Better Than Before

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Better Than Before Photo Credit: GretchenRubin.comTheoretically, one of the nicest things about being a teacher is the long summer break. And next summer, I’m sure I will enjoy the break to its fullest (especially with a wedding, honeymoon and hopefully some camping thrown into the mix). But this year, the summer isn’t exactly downtime. After all, I’ve been a full-time student for the majority of the year. With impending student loan repayments, upcoming wedding costs, a big trip to the UK and day-to-day living expenses, I can’t really afford to put my feet up completely. And, as I discovered in this interesting new read from Gretchen Rubin, I actually don’t think I’m wired that way anyway.

Athough I’m working until late August (I’ve picked up some off and on temp work, and continue to write for Avenue Calgary amid other freelancing opportunities), it’s the kind of work that leaves time for fun reading. Enter Better Than Before, the latest offering from the author of The Happiness Project (which, incidentally, was the first book I ever blogged about here). Rubin has a lot going on in this book, which offers up a study of different personality types (which she calls the Four Tendencies), how they are affected by habits (good and bad), and how each type can actively work to develop and foster new habits. There is no one-size-fits-all approach to developing habits, but Rubin observes that habits and happiness are often intertwined.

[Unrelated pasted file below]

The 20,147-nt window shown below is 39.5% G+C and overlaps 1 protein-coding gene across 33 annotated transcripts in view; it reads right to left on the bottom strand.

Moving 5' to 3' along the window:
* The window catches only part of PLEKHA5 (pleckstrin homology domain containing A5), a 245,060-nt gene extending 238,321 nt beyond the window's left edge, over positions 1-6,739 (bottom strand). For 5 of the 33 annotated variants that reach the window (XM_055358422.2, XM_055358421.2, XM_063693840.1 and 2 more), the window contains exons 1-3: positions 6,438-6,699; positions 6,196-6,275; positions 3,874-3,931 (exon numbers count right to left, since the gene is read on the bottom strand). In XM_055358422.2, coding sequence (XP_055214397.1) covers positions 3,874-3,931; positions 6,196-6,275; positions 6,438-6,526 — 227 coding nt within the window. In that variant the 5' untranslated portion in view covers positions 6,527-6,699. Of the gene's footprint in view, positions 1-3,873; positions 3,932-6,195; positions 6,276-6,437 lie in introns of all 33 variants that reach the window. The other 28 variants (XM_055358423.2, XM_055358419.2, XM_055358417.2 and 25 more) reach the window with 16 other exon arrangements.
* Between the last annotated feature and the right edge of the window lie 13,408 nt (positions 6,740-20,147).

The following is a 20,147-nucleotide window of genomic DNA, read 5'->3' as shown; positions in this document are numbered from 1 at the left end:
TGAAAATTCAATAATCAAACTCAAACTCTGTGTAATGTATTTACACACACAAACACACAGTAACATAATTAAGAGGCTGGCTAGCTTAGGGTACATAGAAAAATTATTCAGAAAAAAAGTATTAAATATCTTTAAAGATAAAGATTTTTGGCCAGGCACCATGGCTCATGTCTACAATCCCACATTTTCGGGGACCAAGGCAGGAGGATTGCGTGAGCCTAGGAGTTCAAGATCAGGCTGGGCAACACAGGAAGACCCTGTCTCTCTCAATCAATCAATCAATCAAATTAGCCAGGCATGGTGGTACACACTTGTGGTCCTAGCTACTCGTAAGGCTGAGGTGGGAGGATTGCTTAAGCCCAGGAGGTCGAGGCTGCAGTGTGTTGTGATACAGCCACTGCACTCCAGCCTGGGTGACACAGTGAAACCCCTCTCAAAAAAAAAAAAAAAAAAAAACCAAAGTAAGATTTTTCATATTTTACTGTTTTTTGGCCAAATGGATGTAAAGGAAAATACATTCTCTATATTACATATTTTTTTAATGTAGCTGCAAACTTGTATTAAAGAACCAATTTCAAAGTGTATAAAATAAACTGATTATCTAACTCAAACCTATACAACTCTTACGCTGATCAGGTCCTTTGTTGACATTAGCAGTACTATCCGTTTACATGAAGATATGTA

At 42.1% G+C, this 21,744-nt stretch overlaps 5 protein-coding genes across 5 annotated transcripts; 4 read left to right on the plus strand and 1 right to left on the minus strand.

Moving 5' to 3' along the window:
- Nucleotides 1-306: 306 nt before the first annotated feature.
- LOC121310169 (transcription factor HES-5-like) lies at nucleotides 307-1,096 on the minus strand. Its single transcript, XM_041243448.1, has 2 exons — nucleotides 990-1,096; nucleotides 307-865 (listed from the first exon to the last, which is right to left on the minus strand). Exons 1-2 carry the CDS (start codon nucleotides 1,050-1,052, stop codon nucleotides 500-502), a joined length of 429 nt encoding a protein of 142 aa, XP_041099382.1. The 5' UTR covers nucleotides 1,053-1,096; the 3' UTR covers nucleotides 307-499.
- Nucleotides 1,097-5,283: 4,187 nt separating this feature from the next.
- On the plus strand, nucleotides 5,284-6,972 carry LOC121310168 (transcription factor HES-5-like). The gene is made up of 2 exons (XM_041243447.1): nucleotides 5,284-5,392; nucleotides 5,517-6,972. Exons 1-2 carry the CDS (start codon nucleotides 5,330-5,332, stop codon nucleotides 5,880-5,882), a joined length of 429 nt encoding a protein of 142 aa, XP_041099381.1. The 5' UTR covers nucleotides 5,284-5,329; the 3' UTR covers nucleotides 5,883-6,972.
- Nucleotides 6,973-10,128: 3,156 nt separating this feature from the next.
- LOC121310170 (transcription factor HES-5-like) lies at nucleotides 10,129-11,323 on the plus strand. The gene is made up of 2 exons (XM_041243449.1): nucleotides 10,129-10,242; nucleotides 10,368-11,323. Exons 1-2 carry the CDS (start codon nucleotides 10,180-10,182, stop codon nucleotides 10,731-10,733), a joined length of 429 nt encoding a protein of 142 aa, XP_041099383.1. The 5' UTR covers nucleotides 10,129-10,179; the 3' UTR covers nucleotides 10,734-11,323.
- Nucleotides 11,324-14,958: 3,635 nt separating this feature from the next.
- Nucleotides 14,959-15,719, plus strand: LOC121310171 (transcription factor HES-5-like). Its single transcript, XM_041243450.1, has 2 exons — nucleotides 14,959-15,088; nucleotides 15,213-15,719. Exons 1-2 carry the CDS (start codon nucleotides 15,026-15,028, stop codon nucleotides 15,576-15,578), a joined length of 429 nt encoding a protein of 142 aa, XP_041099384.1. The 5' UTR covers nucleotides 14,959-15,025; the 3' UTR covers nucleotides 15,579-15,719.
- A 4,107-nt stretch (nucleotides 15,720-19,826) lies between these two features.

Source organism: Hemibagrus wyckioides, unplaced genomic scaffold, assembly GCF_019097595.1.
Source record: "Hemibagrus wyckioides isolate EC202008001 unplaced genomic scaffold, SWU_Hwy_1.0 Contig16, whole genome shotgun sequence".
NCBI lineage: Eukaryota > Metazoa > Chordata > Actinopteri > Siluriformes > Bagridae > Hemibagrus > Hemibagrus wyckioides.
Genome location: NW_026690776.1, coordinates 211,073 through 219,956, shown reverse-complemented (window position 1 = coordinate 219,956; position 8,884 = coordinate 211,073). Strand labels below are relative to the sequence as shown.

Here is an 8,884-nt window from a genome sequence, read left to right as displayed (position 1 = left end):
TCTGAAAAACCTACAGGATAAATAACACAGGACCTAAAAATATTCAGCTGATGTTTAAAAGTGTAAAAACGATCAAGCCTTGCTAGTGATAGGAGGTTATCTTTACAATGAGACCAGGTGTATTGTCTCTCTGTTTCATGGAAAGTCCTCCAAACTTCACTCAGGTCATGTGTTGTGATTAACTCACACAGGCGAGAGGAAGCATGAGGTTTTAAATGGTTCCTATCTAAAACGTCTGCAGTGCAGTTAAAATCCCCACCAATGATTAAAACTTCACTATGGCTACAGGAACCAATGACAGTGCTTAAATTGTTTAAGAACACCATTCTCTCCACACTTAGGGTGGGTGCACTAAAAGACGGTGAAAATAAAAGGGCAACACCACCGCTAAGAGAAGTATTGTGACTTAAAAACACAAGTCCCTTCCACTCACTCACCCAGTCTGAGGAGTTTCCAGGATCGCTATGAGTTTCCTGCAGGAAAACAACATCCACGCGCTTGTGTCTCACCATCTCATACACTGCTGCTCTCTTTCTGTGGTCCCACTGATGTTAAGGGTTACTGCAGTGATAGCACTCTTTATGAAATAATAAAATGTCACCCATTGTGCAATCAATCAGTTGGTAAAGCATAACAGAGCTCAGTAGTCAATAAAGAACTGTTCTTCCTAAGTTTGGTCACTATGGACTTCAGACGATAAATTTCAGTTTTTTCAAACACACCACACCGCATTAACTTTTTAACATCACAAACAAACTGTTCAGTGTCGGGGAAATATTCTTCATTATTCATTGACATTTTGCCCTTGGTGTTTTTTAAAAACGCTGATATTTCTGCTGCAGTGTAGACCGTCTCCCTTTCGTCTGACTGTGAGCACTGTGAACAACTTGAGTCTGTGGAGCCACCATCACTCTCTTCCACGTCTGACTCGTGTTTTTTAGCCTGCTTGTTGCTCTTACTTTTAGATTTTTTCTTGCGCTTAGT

I didn’t find that this book broke a ton of new ground (after all, isn’t it just common sense to notice that people are different from one another, and therefore that people are motivated by different internal and external factors as they pursue individual goals?), but what I really liked was Rubin’s straightforward way of explaining why some people find it easier for habits to stick than others.

She identifies a Four Tendencies framework that is really simple, but effective. Broadly, your tendency is your personality type – in other words, whether you are intrinsically or extrinsically motivated, a rule follower or a rule-breaker, etc. You can read more about the tendencies on Rubin’s website (or even better, you should read this book). The tendencies are Upholder, Questioner, Obliger and Rebel, and according to Rubin, most people are Obligers or Questioners. Even before I came across the quiz at the back, I immediately identified as an Upholder. I'm An Upholder